How to Program and Interface the 8086 Microprocessor: A Free PDF Resource
8086 Microprocessor PDF Download Free
If you are interested in learning about the 8086 microprocessor, one of the most popular and influential microprocessors in history, you might want to download a PDF file that contains all the information you need. In this article, we will provide you with a comprehensive overview of the 8086 microprocessor, its architecture, instruction set, programming model, memory organization, interrupts, input/output interface, applications, advantages, disadvantages, comparison with other microprocessors, and how to download a PDF file for free. By the end of this article, you will have a clear understanding of the 8086 microprocessor and its significance in the field of computer science.
8086 microprocessor pdf download free
What is 8086 Microprocessor?
A microprocessor is a small electronic device that performs arithmetic and logic operations on binary data. It is also known as a central processing unit (CPU) or a processor. A microprocessor consists of several components, such as an arithmetic logic unit (ALU), a control unit (CU), registers, buses, etc., that work together to execute instructions.
The 8086 microprocessor is a 16-bit microprocessor that was developed by Intel Corporation in 1978. It was the first member of the x86 family of microprocessors, which are still widely used today. The 8086 microprocessor has several features that make it unique and powerful, such as:
It can operate in two modes: minimum mode and maximum mode. In minimum mode, it can work as a single processor system with minimal external components. In maximum mode, it can work as a multiprocessor system with additional coprocessors.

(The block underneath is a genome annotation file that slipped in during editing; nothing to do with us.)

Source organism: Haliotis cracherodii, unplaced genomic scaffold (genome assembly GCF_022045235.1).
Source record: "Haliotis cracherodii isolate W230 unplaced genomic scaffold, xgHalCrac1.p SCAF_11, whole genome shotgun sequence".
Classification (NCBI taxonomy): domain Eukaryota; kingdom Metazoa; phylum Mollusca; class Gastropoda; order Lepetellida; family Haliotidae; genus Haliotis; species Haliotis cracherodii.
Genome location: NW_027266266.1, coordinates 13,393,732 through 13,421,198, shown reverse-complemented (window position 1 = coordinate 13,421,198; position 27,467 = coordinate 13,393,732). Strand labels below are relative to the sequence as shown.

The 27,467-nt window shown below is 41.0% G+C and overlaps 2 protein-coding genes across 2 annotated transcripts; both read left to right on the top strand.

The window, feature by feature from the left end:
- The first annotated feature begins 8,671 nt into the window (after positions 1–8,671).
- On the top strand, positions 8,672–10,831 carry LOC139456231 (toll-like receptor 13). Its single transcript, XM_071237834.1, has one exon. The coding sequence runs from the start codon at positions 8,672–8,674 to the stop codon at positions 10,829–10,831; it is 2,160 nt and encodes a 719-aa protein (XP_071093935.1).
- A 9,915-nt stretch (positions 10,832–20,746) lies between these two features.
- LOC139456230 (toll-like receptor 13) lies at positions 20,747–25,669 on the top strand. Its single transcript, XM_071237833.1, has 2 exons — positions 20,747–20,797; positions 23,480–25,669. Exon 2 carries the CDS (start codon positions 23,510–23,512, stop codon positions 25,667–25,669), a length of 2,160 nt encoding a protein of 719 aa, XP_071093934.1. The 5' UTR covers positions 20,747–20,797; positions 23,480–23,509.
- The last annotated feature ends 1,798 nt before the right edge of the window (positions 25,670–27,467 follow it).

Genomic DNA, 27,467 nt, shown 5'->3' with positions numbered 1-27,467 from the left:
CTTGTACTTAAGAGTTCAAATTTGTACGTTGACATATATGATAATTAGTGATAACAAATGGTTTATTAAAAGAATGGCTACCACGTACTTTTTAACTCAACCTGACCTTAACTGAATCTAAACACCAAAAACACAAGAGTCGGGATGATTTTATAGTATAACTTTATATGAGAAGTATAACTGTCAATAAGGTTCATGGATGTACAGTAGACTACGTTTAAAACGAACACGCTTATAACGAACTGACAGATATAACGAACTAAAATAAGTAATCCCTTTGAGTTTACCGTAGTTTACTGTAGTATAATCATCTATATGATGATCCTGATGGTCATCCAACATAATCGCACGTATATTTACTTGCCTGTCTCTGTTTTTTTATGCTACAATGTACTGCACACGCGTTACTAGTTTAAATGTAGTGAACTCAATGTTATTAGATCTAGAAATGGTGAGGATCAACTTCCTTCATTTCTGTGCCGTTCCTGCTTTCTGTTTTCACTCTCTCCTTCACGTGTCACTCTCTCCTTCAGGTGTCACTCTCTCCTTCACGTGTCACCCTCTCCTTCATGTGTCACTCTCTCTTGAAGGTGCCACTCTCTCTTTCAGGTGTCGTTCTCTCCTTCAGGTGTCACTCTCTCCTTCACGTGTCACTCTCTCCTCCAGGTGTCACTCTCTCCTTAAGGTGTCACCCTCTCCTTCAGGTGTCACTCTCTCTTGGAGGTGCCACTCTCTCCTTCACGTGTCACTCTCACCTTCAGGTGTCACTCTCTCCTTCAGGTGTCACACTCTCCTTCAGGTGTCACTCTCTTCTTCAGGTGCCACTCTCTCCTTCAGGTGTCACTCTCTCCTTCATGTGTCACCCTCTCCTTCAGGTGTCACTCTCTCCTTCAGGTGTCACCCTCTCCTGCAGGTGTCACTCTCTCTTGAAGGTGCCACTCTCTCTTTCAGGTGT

It can address up to 1 MB of memory using 20-bit physical addresses. It can also access up to 64 KB of memory using 16-bit logical addresses.
It can perform up to four million instructions per second (MIPS) at a clock speed of 5 MHz.
It can support up to 256 input/output (I/O) devices using special instructions.
It can handle up to eight types of interrupts and four types of exceptions.
It can execute both binary-coded decimal (BCD) and binary arithmetic operations.
It can support both big-endian and little-endian byte ordering.
Architecture of 8086 Microprocessor
The architecture of the 8086 microprocessor refers to the internal structure and organization of its components and functions. The architecture of the 8086 microprocessor can be divided into two parts: the bus interface unit (BIU) and the execution unit (EU).
The BIU is responsible for fetching instructions from memory, decoding them, and transferring them to the EU. It also handles the address generation and data transfer between the microprocessor and the external devices. The BIU consists of four 16-bit registers: the instruction pointer (IP), the code segment (CS), the data segment (DS), and the extra segment (ES). The IP holds the address of the next instruction to be executed. The CS, DS, and ES hold the base addresses of the code, data, and extra segments in memory, respectively.